Last Saturday the Times raised its cover price to 90 pence, which is what the Daily Telegraph sells for on that day. On Monday it went up to 50 pence, pricing the paper at only 5 pence less than the Guardian and Telegraph. Thus ends the price war between quality newspapers which began ten years ago almost to the day, on 6 September 1993.
At that time Rupert Murdoch did something that most people thought was mad. He reduced the price of the Times from 45 pence to 30 pence. The general view was that buyers of quality papers did not care overmuch about the price they paid. Writing in the London Evening Standard, where this column then resided, I doubted that the price cut would lead to an increase in sales. How wrong I was. Within little more than a year, the circulation of the Times had risen from about 360,000 to 500,000, and was still going up. By November 1996 the paper was selling 860,000 copies a day. It did not seem that it would be long before it reached one million.
At that time I was writing a column for the Daily Telegraph, and I do not think I am revealing any state secrets by recalling that the widespread view on the paper in those days was that the Times would soon be breathing down the Telegraph’s neck. Murdoch had famously told Sir David English that he envisaged a Britain where the only national newspapers were the Sun and the Times (both owned by him) and the Daily Mail (of which Sir David was then editor-in-chief). If it seemed a piece of megalomania on Murdoch’s part to imagine a world without the Daily Telegraph, for a time it did not seem fanciful to imagine that the Times would end up by being the highest-selling broadsheet.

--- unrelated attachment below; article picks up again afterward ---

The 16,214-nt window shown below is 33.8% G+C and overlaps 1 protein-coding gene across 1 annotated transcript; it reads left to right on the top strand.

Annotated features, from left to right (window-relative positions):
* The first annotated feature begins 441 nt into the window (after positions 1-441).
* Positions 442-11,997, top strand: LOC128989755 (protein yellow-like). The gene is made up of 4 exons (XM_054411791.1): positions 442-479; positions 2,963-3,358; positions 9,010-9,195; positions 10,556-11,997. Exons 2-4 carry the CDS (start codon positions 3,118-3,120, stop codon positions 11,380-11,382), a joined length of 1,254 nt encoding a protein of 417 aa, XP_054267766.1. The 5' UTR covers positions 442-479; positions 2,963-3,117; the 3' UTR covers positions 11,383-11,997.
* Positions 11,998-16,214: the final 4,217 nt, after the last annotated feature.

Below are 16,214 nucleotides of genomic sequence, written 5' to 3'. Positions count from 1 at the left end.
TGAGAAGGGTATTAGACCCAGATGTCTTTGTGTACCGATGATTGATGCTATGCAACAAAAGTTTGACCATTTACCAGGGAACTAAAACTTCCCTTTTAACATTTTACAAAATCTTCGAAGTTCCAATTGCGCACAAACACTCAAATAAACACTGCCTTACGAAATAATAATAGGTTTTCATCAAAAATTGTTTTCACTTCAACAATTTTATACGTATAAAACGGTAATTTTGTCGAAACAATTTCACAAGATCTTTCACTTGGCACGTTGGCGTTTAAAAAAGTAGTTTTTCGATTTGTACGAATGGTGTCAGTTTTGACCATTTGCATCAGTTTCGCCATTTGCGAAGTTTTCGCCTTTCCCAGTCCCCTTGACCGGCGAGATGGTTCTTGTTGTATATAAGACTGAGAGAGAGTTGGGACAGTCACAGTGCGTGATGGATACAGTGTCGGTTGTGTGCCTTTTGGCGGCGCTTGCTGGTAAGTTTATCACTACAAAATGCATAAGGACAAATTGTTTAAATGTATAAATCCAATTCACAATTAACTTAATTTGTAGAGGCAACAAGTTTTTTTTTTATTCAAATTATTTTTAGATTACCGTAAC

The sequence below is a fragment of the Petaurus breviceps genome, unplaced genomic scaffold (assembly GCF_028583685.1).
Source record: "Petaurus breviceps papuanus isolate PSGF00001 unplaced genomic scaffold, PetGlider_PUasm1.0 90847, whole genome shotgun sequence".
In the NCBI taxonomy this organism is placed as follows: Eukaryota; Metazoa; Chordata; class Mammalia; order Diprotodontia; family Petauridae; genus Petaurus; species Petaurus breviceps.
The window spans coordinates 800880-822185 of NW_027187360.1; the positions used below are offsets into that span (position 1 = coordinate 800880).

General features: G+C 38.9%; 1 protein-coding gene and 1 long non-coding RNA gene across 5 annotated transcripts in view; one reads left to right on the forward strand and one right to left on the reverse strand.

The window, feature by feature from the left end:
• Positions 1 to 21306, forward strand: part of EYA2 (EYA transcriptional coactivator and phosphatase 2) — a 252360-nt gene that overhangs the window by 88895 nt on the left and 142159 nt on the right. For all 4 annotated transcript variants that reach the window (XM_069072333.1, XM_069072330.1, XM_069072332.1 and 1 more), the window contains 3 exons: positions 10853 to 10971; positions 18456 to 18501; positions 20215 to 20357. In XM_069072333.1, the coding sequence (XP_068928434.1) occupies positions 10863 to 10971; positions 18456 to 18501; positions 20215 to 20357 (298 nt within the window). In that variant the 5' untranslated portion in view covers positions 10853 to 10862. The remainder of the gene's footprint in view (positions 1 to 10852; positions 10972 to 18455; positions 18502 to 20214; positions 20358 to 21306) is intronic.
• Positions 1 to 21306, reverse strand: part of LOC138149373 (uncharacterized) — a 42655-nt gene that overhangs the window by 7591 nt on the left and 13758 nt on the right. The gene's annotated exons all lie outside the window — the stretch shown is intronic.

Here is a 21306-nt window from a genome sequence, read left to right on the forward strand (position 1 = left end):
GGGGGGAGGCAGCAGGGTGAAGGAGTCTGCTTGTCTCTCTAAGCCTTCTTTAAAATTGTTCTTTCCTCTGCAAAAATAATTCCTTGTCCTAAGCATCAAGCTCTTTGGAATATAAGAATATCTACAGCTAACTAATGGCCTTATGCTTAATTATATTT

The Telegraph’s management was stunned by the price war, and for a time resisted the temptation to reduce the paper’s cover price. But it began to haemorrhage sales, and in June 1994 its price was cut from 48 pence to 30 pence. The Times responded by slashing its own price the next day to 20 pence. The effect of these changes was that the Daily Telegraph stabilised its circulation – indeed, it added a few copies, climbing back to over one million sales a day – while the Times continued to forge ahead. The high point for the Times came in the autumn of 1996. Although the Telegraph has lost sales since that time, the Times has lost more. Last month the Telegraph’s official circulation, including some so-called bulk copies, was 929,060 copies a day, while the Times’s figure, which includes rather more bulk copies, was 629,815. Murdoch’s dream of overtaking the Telegraph now seems an impossibility.